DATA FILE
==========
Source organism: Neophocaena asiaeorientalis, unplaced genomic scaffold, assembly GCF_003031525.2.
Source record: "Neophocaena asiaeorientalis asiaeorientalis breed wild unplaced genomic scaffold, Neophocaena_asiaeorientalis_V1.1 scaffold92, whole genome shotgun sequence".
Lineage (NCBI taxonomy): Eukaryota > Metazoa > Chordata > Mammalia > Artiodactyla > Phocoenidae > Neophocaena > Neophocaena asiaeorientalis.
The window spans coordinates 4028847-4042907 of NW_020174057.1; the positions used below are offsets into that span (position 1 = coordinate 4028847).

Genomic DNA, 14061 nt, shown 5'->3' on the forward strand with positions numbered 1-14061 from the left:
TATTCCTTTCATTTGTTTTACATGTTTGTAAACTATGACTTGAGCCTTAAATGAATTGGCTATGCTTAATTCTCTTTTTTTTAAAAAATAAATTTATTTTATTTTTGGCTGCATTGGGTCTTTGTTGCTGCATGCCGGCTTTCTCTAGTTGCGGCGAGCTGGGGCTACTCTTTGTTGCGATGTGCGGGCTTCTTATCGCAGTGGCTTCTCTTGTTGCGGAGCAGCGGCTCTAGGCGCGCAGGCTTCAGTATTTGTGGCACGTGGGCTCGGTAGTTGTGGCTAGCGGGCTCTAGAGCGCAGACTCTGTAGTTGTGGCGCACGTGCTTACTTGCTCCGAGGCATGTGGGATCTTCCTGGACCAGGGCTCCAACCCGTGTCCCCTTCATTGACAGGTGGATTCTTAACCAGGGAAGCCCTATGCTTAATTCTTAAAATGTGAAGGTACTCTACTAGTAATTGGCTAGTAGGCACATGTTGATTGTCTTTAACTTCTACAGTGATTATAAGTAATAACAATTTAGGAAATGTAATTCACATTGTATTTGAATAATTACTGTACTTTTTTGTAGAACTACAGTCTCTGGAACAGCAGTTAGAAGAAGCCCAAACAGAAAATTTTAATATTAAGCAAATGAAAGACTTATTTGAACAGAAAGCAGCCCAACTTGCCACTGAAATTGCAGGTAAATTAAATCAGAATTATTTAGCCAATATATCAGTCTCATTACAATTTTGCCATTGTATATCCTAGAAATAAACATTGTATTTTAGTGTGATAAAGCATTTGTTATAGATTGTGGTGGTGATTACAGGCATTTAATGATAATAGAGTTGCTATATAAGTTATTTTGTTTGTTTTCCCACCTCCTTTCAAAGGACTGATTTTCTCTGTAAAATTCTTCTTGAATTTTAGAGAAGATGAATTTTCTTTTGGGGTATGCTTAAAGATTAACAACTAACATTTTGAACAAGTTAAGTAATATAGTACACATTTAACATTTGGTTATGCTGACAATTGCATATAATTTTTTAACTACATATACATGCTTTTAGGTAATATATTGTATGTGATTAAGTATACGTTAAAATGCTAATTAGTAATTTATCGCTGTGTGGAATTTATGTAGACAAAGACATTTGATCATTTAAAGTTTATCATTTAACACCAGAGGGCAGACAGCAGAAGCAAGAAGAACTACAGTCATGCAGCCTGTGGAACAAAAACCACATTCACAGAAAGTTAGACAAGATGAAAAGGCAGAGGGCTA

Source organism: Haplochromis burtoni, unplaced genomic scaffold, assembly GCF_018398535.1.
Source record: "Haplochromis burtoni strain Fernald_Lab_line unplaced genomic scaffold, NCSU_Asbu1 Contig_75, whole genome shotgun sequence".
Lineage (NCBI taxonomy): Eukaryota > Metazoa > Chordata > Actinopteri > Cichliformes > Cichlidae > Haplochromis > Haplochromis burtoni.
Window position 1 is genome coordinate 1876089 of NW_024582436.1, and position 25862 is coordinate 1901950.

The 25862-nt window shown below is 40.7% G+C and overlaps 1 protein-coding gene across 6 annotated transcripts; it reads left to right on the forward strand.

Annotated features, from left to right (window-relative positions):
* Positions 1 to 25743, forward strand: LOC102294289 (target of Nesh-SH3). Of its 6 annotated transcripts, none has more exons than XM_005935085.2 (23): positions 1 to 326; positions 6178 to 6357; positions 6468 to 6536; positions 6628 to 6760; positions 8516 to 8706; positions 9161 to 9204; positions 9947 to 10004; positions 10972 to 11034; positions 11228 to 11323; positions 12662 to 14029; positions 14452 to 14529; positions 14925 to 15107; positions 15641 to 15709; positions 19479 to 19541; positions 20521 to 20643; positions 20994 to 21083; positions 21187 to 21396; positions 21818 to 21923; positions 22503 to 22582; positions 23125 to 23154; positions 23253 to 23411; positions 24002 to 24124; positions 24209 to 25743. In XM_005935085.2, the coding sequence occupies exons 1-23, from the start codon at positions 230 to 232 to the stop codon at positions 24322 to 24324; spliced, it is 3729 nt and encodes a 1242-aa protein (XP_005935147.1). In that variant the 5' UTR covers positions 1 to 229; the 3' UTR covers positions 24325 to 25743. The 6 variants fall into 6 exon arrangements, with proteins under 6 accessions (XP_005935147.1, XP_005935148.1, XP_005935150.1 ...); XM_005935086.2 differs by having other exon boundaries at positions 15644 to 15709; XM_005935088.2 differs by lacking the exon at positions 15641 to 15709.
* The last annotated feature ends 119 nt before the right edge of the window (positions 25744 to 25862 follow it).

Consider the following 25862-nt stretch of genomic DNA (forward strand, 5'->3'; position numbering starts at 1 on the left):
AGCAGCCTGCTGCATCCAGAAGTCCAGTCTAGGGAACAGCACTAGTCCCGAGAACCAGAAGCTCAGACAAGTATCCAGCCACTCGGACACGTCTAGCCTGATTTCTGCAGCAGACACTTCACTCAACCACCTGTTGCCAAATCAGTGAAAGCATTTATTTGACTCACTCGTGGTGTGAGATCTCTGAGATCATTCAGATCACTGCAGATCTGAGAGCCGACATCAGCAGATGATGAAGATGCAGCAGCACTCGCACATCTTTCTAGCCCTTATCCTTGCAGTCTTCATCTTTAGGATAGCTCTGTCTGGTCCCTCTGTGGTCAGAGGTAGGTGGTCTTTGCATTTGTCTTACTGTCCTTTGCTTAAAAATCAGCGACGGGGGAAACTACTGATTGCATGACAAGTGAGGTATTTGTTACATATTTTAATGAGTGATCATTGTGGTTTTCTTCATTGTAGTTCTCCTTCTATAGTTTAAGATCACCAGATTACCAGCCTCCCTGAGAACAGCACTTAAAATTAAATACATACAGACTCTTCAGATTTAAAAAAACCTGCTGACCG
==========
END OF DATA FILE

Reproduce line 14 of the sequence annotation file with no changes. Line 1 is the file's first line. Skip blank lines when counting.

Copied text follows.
* The last annotated feature ends 119 nt before the right edge of the window (positions 25744 to 25862 follow it).